Plaintiff moves for a preclusion order on the ground that defendant failed to serve a bill of particulars pursuant to her demand. The action is for damages for personal injuries resulting from defendant's alleged negligence in the operation and control of his motor vehicle. No counterclaim or affirmative defense is alleged, but movant claims that "any party" to a lawsuit may demand a bill. Movant further contends she is entitled to the information requested because of "special circumstances", to wit: that the injured plaintiff was a young woman, alone in her automobile at the time of the occurrence and that there were passengers in defendant's vehicle who may serve as his witnesses.
The requested information relates to admissions allegedly made by defendant to plaintiff and the police; defendant's age; whether he was involved in previous accidents; if so, where and when; details as to the time, place and circumstances of the subject accident; as well as the names and addresses of defendant's passengers. Although movant cites numerous cases, none support her contention. Indeed, the cases relied on are to the contrary. In four of the cases relied on, it was the defendant rather than plaintiff, who requested the disputed bill (Dougherty v. Hugunin, 78 N. Y. S. 2d 313; Scheinwald v. Scheinwald, 23 Misc. 2d 175; Kleiman v. Beech-Nut Packing Co., 259 App. Div. 593). In Dougherty (supra, p. 316) the court noted that "defendant [the party who requested the bill] is not entitled to the names of the witness by which plaintiff [from whom the bill was requested] expects to prove his case". In Scheinwald (supra, p. 176) the court followed "the general rule that a party is not required to furnish the names of witnesses". In Kleiman (supra) because the action was for slander and the gravamen of such an action is the utterance of a defamatory statement within the hearing of at least one person, the court held that defendant was entitled to know the name of the person in whose presence the alleged defamatory statements were made.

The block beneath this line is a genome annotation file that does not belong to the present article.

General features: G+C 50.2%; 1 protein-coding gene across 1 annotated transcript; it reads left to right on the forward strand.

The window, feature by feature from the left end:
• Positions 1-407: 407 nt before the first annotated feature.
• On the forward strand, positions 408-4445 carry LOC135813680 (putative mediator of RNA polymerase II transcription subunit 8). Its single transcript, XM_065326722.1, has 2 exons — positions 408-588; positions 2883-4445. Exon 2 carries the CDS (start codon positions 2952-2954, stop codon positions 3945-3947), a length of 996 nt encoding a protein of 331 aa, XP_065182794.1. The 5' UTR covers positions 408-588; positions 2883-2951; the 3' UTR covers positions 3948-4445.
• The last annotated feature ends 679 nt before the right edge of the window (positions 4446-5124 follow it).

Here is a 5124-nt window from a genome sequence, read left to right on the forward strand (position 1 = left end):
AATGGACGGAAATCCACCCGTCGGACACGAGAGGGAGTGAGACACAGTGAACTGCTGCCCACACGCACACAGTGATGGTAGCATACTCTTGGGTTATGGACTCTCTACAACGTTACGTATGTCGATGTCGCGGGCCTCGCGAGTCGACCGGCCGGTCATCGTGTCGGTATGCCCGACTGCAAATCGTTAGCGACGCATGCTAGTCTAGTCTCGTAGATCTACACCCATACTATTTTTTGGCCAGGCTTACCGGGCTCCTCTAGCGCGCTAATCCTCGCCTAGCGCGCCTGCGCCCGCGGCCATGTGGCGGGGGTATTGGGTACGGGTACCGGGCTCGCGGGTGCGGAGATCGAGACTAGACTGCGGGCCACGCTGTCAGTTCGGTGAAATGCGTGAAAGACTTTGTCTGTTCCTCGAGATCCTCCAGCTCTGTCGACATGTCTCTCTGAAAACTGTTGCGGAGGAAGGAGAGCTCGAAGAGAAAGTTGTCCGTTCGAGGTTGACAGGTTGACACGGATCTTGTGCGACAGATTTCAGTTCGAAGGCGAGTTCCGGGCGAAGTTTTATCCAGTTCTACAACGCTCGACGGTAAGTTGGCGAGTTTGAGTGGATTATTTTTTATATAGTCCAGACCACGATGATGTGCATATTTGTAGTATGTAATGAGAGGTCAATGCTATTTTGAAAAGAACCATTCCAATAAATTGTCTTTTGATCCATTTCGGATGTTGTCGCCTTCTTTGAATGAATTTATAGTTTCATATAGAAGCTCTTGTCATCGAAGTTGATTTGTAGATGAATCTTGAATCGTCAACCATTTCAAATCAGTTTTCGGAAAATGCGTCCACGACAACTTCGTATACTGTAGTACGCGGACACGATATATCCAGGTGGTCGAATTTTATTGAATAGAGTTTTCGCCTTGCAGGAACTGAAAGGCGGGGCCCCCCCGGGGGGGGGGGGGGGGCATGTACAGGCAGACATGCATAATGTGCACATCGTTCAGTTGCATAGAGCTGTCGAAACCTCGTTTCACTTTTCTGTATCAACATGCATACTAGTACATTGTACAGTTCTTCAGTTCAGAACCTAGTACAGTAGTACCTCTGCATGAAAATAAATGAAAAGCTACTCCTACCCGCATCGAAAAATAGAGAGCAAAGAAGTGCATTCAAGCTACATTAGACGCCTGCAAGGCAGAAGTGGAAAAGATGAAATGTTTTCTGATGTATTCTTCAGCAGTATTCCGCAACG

Although the other decisions cited by plaintiff (King v. Caddock, 252 App. Div. 719; Matter of Herle, 157 Misc. 352; Sackman v. Williams, 51 N. Y. S. 2d 915; Dwight v. Germania Life Ins. Co., 84 N. Y. 493) involve a plaintiff's application for a bill of particulars, the disputed bill in each of those cases was for further amplification of some specific claim asserted by the adverse party. In King (supra) referring to "the claim of the defendants" the court stated the applicable rule as follows: "One of the objects of a bill of particulars is to ascertain the facts -- not as they actually exist, but as the party from whom the bill is sought will claim them to be when called upon to prove his cause of action ". (Emphasis supplied.) Matter of Herle (supra) involved a contested will proceeding. The court in that case granted claimant's request for a bill of particulars because the object of the bill was to permit claimant to contest the like claims of the other parties to the proceeding. The disputed bill in Dwight (supra, p. 502) related only to "matters alleged as defenses". In Sackman (supra, p. 916) not only was plaintiff's request for a bill confined to affirmative defenses, but acknowledging the very rule asserted by defendant in opposition to the motion in the instant case, the court stated: "Defendant is correct in his contention that a defendant will not be required to furnish a bill of particulars as to denials or admissions contained in an answer."
Accordingly, since the answer herein contains no defenses or claims for which defendant will have the burden of proof and is limited only to denials and admissions, plaintiff is not entitled to a bill of particulars, despite the alleged "special circumstances" (3 Weinstein-Korn-Miller, N. Y. Civ. Prac., par. 3041.10). The motion, therefore, is in all respects denied.
The motion, therefore, is in all respects denied.